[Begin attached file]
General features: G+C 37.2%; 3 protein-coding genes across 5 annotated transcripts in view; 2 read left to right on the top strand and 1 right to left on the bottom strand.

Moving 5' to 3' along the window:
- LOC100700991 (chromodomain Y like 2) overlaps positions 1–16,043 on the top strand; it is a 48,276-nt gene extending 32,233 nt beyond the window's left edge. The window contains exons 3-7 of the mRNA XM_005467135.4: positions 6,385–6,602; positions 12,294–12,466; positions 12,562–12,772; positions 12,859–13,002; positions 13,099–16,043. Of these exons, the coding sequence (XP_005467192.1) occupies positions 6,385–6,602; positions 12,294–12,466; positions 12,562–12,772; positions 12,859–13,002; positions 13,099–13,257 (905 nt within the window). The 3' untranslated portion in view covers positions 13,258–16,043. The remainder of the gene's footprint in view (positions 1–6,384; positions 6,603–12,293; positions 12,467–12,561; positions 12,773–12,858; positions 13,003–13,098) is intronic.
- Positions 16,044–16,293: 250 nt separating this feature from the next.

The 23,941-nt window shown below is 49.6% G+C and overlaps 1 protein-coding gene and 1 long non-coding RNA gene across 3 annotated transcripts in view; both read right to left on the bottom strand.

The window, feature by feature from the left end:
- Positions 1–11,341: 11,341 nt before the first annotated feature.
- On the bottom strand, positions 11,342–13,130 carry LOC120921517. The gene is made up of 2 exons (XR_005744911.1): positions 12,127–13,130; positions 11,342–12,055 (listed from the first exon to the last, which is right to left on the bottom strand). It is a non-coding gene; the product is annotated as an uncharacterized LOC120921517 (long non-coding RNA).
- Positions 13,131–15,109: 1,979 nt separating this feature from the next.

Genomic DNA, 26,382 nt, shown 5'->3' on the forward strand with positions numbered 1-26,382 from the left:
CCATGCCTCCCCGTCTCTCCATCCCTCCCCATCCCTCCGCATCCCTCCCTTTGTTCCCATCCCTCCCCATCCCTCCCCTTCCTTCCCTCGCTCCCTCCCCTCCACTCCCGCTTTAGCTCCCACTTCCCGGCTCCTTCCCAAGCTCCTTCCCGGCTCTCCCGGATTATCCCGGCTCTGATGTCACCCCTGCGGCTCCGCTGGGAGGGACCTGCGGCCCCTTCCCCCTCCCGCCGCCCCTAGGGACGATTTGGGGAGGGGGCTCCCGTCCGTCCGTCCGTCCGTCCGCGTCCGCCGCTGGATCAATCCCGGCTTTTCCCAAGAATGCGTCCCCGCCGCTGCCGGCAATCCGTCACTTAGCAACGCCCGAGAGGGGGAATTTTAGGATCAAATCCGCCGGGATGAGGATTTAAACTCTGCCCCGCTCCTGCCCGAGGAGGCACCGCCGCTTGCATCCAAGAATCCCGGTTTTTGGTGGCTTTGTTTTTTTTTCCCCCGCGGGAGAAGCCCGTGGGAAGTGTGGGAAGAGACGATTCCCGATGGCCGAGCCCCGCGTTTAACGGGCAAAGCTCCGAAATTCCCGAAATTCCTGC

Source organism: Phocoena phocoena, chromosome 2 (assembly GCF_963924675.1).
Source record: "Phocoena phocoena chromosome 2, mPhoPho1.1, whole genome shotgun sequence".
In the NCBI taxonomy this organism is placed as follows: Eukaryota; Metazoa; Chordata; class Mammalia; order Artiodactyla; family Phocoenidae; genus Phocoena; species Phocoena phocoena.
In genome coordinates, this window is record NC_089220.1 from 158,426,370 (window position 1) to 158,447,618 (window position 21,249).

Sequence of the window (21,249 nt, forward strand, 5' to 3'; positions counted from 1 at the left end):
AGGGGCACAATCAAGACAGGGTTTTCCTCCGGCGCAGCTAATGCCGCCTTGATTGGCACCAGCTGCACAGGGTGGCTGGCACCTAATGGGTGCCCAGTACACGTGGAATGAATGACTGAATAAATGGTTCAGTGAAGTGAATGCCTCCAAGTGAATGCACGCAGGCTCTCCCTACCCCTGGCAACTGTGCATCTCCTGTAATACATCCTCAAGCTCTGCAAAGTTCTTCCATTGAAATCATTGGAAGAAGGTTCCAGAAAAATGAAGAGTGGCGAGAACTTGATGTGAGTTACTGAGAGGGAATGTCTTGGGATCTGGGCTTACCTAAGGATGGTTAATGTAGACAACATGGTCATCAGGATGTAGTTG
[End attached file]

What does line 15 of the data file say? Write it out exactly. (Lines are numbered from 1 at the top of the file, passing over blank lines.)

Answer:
In genome coordinates, this window is record NC_089220.1 from 158,426,370 (window position 1) to 158,447,618 (window position 21,249).